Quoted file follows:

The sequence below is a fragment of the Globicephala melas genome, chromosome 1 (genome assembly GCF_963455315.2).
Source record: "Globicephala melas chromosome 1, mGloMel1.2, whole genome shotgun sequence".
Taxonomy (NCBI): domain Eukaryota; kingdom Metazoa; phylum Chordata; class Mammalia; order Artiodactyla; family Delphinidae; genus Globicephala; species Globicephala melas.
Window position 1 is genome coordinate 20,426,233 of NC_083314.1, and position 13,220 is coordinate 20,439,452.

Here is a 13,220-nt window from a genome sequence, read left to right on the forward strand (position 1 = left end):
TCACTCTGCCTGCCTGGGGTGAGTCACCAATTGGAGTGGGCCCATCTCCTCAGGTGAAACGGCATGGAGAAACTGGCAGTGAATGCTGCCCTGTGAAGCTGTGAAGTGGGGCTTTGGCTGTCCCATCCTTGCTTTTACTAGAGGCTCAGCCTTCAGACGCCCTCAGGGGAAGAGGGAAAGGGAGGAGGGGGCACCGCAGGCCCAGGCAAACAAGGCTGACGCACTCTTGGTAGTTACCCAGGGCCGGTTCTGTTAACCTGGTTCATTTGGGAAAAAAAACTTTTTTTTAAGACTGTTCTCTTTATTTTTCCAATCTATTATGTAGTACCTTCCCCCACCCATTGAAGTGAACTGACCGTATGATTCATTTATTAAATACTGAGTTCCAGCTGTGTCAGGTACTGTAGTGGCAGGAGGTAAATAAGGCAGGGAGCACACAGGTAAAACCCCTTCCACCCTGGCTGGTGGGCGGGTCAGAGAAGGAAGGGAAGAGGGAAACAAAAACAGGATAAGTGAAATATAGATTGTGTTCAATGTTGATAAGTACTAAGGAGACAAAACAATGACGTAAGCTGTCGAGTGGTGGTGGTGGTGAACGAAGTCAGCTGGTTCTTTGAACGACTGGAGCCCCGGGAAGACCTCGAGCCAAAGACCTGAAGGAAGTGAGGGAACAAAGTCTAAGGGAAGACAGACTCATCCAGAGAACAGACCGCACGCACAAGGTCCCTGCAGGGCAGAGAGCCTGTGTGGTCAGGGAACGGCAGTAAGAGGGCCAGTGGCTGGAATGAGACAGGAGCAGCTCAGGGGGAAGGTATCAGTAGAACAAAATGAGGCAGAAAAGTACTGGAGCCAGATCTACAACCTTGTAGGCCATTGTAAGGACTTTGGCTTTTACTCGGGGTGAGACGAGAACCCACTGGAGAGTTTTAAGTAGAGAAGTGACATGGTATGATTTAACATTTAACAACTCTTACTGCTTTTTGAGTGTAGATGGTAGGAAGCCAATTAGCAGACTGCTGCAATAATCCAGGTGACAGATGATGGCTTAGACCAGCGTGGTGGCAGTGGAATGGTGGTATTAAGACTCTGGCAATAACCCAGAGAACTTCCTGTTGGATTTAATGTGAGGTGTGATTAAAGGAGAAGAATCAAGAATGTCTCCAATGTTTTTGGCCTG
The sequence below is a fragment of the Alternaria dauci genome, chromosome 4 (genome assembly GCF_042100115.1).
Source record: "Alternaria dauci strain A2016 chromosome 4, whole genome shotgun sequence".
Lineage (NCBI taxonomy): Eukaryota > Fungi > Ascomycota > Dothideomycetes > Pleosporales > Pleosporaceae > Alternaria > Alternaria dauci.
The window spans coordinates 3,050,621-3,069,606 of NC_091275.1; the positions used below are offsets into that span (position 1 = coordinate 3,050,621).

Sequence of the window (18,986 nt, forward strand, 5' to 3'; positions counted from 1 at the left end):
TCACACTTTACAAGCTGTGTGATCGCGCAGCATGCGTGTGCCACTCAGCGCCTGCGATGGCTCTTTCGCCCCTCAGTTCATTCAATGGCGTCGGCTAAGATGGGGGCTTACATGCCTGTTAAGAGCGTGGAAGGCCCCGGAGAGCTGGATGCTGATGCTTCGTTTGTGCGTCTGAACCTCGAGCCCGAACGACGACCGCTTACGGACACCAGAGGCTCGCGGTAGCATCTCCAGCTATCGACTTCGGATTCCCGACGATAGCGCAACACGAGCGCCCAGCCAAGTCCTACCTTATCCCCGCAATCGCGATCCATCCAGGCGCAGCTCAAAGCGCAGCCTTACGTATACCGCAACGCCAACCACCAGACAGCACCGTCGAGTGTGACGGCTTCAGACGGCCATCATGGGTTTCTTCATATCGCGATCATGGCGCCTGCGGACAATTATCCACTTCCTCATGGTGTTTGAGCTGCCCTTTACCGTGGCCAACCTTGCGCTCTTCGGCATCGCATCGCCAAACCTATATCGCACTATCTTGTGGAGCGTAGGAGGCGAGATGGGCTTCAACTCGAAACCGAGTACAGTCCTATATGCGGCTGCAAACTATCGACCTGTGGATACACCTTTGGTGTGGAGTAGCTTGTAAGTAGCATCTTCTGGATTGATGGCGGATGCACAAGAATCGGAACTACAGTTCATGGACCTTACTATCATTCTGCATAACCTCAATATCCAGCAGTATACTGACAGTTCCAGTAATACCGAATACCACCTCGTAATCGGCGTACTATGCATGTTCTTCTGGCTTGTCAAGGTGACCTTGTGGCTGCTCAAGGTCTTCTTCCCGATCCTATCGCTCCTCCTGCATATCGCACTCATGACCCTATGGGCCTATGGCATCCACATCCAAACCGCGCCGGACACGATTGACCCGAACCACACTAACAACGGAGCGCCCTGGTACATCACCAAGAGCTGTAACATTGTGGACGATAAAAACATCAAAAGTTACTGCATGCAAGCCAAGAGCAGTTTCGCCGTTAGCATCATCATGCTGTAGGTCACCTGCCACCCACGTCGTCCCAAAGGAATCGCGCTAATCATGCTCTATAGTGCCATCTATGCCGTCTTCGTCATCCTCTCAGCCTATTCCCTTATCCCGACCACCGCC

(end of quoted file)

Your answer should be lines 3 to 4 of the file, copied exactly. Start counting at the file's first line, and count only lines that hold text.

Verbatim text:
Taxonomy (NCBI): domain Eukaryota; kingdom Metazoa; phylum Chordata; class Mammalia; order Artiodactyla; family Delphinidae; genus Globicephala; species Globicephala melas.
Window position 1 is genome coordinate 20,426,233 of NC_083314.1, and position 13,220 is coordinate 20,439,452.